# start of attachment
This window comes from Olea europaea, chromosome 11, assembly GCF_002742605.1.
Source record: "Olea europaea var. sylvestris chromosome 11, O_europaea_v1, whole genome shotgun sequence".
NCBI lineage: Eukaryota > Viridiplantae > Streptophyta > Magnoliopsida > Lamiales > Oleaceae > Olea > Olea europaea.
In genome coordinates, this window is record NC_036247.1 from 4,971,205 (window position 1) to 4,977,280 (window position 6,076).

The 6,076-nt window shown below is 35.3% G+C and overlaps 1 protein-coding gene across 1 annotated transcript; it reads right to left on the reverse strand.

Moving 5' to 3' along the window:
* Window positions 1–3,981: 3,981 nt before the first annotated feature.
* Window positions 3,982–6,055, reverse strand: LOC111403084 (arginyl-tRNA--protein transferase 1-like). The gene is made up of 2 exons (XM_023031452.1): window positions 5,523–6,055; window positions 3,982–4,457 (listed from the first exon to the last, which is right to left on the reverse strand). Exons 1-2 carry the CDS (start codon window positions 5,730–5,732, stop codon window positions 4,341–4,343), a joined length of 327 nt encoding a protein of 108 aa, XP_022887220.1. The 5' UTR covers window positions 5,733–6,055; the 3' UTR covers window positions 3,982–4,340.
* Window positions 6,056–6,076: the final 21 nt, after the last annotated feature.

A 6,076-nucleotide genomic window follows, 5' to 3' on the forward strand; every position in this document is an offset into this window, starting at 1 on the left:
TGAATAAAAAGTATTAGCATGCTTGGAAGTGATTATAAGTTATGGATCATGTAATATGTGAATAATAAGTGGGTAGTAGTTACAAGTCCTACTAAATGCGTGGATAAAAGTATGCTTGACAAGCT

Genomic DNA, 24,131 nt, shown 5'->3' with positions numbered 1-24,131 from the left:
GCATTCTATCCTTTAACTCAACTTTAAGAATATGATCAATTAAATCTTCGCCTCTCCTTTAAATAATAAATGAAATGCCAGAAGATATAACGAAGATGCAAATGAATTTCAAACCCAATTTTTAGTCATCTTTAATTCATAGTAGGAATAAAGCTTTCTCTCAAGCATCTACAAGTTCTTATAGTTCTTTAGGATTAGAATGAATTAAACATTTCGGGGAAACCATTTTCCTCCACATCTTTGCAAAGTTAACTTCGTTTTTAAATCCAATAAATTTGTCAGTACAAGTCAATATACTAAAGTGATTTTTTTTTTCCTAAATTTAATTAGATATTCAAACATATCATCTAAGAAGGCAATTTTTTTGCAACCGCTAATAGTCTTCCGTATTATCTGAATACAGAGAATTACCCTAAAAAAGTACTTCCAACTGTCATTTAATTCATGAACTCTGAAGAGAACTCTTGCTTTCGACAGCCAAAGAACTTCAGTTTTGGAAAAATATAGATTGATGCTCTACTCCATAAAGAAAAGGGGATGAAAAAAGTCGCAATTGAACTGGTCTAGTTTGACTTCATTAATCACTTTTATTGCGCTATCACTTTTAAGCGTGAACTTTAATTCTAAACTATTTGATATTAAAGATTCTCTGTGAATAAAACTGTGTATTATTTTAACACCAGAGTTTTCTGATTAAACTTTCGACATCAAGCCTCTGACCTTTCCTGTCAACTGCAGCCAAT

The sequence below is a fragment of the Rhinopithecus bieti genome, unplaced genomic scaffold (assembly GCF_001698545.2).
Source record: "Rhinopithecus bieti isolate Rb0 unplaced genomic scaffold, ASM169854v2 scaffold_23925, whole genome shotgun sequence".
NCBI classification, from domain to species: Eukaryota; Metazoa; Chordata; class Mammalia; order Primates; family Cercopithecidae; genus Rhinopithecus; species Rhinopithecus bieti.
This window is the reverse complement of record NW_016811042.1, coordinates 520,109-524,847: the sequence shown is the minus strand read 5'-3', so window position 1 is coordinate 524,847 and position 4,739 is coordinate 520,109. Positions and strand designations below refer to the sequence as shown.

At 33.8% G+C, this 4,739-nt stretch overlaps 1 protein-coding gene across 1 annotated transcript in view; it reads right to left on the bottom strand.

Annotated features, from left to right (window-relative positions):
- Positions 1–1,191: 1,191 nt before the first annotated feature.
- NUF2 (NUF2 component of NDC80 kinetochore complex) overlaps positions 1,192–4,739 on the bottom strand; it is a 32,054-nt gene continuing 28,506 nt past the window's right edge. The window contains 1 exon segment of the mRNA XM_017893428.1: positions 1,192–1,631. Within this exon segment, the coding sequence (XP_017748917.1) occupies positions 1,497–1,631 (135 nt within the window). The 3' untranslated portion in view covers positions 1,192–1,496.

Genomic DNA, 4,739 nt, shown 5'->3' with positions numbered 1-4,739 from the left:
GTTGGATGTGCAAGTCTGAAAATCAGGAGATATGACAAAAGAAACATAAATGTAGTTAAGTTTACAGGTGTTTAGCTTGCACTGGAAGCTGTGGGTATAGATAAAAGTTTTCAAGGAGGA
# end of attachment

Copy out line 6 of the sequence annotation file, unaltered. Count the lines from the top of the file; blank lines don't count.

Moving 5' to 3' along the window: